While governments around the world were pursuing a flatten the curve strategy to dealing with the medical crisis that is the COVID-19 pandemic they had to pursue a simultaneous economic strategy. That economic strategy was an attempt to freeze the economy is place until the medical strategy had succeeded and then to unfreeze the economy.
This is the single largest economic intervention in human history. My RMIT colleagues and I are not convinced that government can successfully pull it off. I would be ecstatic to be wrong …
The story, however, isn’t all negative. One of our arguments is that there has been a lot of discovery that has occurred during the lock-down. The WSJ picks up the story …
The zeal for a new definition of the traditional office is driven in part by the shrinking economy, as companies look for new ways to cut costs during a downturn that is expected to be the worst since the Great Depression. Many executives also point to the success of an unprecedented work-from-home experiment, and how little productivity appears to have been impacted after millions of employees in technology, media, finance and other industries have been forced to work remotely for months.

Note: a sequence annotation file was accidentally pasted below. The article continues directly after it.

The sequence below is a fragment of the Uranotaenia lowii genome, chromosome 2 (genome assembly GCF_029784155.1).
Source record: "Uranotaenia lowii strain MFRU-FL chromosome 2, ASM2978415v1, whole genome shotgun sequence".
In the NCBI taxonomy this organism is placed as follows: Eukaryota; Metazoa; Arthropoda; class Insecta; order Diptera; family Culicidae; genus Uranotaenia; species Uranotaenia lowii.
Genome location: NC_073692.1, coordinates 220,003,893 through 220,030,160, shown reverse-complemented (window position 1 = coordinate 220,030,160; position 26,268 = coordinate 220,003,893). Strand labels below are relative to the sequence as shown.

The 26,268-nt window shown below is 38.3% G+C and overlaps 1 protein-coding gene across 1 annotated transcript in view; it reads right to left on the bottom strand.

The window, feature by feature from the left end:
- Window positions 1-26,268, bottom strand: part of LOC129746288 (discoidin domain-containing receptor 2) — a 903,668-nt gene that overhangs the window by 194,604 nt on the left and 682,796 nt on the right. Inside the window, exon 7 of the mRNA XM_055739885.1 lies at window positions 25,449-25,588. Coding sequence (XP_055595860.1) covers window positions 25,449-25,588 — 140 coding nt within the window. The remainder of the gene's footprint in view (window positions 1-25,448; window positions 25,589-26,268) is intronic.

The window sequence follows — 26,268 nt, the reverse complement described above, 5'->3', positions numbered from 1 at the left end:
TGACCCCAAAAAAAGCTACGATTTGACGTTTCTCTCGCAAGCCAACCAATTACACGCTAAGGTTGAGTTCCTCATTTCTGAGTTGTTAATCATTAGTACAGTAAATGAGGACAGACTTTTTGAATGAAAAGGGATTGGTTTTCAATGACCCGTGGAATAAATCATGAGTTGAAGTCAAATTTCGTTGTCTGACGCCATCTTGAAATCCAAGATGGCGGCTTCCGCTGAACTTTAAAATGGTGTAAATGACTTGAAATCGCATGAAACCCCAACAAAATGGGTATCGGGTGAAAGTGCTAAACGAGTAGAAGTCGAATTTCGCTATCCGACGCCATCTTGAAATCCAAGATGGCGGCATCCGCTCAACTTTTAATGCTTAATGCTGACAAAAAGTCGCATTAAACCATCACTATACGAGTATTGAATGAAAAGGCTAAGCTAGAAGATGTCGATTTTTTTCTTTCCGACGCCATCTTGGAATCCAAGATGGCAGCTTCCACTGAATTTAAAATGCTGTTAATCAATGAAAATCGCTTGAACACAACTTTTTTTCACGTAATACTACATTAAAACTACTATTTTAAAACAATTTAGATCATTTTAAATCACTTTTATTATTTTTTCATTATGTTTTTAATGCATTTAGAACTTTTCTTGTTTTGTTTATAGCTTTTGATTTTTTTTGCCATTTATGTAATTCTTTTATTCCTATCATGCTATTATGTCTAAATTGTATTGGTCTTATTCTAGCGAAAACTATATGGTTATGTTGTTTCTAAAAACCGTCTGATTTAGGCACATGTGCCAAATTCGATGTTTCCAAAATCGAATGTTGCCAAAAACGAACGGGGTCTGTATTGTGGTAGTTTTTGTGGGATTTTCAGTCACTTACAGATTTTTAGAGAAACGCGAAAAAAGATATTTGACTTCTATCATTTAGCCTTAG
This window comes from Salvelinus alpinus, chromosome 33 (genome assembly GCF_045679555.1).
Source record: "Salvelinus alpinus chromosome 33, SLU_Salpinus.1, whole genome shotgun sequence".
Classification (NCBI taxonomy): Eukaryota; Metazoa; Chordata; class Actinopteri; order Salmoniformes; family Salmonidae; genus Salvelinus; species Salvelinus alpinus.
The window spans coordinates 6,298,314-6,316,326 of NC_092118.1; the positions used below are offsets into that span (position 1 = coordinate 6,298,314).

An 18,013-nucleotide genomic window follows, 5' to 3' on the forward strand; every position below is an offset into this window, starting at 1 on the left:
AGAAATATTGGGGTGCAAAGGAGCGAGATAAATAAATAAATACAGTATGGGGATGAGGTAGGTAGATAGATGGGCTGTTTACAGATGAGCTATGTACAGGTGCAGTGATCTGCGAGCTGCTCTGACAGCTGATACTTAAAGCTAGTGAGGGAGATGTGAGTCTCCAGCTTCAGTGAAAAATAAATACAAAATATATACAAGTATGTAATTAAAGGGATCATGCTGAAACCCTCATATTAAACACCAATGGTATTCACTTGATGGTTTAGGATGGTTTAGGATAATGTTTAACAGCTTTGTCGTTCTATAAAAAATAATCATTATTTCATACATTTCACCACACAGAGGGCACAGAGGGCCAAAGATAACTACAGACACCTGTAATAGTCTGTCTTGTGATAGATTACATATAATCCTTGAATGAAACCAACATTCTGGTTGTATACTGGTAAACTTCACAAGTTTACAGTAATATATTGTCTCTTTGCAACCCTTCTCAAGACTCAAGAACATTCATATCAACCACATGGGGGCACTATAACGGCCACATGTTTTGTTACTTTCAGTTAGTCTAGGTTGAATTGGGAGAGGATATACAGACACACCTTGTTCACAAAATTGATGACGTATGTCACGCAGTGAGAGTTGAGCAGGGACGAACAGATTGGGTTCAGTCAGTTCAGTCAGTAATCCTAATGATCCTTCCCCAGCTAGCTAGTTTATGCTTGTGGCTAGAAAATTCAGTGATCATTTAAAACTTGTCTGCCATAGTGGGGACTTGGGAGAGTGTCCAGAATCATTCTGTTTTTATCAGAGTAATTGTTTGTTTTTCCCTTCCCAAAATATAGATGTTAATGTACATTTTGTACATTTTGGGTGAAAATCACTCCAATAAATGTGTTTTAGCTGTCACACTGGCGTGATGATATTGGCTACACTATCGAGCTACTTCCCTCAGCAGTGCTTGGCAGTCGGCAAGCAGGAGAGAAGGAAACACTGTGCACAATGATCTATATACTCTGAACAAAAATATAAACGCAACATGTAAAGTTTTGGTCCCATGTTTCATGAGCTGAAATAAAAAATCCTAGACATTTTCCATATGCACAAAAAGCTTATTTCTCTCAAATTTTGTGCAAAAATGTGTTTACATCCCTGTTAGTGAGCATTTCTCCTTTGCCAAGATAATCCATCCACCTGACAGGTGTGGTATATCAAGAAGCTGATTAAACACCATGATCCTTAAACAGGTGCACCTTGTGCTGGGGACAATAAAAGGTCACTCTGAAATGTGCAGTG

“I mean, if you’d said three months ago that 90% of our employees will be working from home and the firm would be functioning fine, I’d say that is a test I’m not prepared to take because the downside of being wrong on that is massive,” said Morgan Stanley Chief Executive James Gorman in mid-April on the bank’s earnings call.
There has been a period of enforced experimentation and adoption of new business practices. Some of those practices will end with the end of lock-down, but others might not and will not. The adoption of the digital economy has been accelerated by about 10 years. Now people have asked me if the technology is up to the task.
To ask the question is to answer it.
No. It isn’t.
But here we are.